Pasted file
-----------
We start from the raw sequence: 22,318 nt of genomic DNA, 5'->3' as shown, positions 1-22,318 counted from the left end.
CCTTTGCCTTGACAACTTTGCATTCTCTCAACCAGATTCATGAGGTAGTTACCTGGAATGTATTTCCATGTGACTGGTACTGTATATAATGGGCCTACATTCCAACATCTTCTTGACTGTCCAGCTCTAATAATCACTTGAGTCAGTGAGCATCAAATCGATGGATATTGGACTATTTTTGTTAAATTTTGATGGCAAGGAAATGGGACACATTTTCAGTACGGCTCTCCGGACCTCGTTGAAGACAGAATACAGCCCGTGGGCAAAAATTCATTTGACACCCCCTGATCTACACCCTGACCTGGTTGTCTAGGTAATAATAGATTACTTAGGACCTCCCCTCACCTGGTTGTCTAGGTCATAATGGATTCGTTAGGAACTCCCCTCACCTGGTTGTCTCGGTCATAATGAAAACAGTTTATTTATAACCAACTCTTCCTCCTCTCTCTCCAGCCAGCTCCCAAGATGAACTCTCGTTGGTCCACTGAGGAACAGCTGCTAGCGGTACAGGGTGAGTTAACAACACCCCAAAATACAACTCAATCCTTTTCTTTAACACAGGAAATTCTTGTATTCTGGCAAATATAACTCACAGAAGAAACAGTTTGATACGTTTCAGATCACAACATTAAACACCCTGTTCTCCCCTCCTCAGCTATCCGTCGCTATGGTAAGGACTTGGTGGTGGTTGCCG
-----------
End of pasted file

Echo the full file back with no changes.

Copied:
We start from the raw sequence: 22,318 nt of genomic DNA, 5'->3' as shown, positions 1-22,318 counted from the left end.
CCTTTGCCTTGACAACTTTGCATTCTCTCAACCAGATTCATGAGGTAGTTACCTGGAATGTATTTCCATGTGACTGGTACTGTATATAATGGGCCTACATTCCAACATCTTCTTGACTGTCCAGCTCTAATAATCACTTGAGTCAGTGAGCATCAAATCGATGGATATTGGACTATTTTTGTTAAATTTTGATGGCAAGGAAATGGGACACATTTTCAGTACGGCTCTCCGGACCTCGTTGAAGACAGAATACAGCCCGTGGGCAAAAATTCATTTGACACCCCCTGATCTACACCCTGACCTGGTTGTCTAGGTAATAATAGATTACTTAGGACCTCCCCTCACCTGGTTGTCTAGGTCATAATGGATTCGTTAGGAACTCCCCTCACCTGGTTGTCTCGGTCATAATGAAAACAGTTTATTTATAACCAACTCTTCCTCCTCTCTCTCCAGCCAGCTCCCAAGATGAACTCTCGTTGGTCCACTGAGGAACAGCTGCTAGCGGTACAGGGTGAGTTAACAACACCCCAAAATACAACTCAATCCTTTTCTTTAACACAGGAAATTCTTGTATTCTGGCAAATATAACTCACAGAAGAAACAGTTTGATACGTTTCAGATCACAACATTAAACACCCTGTTCTCCCCTCCTCAGCTATCCGTCGCTATGGTAAGGACTTGGTGGTGGTTGCCG